Heated constitutional debate in Venezuela
Venezuela's congress has voted to postpone the inauguration of President Hugo Chavez, which was scheduled for Thursday, to let him recover from cancer surgery in Cuba. Critics say that violates the country's constitution. The issues at a glance:
WHEN SHOULD IT HAPPEN: Article 231 of the Venezuelan Constitution says a new president "shall take office on January 10 ... by taking an oath before the National Assembly." But it adds: "If for any unforeseen reason, the President of the Republic cannot be sworn in before the National Assembly, he or she shall take the oath of office before the Supreme Court." Chavez loyalists note that clause does not explicitly mention a date for a swearing-in before the Court, and argue it can be carried out at a later date. Critics say the constitution is clear that one term ends on Jan. 10 and another begins, so officials appointed by Chavez in his previous term will no longer have legitimacy after that date.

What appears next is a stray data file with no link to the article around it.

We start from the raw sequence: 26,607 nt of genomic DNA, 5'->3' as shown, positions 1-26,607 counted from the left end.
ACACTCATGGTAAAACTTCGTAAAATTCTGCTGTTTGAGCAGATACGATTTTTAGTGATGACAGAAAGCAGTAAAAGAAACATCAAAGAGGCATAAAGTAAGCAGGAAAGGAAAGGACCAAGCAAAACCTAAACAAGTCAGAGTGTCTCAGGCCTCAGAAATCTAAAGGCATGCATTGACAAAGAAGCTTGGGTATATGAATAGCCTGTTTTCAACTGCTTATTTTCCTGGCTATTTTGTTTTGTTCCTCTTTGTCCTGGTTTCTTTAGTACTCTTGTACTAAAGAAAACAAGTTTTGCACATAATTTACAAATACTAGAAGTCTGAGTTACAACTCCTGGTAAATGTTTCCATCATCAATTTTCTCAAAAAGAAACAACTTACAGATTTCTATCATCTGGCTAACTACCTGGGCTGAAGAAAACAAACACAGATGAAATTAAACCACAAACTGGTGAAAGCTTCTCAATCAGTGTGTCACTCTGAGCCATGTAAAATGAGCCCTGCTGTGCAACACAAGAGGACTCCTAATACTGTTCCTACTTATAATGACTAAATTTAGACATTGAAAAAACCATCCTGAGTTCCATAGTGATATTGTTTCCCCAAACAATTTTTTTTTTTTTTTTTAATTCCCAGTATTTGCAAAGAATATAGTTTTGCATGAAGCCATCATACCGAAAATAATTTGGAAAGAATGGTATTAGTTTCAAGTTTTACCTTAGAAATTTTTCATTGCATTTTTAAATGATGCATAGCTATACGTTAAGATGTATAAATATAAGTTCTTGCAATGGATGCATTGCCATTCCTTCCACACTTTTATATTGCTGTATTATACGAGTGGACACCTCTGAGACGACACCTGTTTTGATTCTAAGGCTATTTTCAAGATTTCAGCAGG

IF IT'S DELAYED: Opposition politicians argue that the only option to postpone the ceremony is for Congress to approve a 90-day "temporary absence" for the president, leaving the head of the National Assembly as interim president for 90 days, a period that could be extended for an additional 90 days. Vice President Nicolas Maduro and National Assembly President Diosdado Cabello argue that Chavez remains in his duties as president and that he should be granted more time to recover.
THE COURT: Opposition leaders say they plan to bring the issue before Venezuela's Supreme Court, which has the authority to rule on constitutional questions. On Tuesday, it rejected a challenge brought by one lawyer who argued that Cabello should temporarily assume the presidency.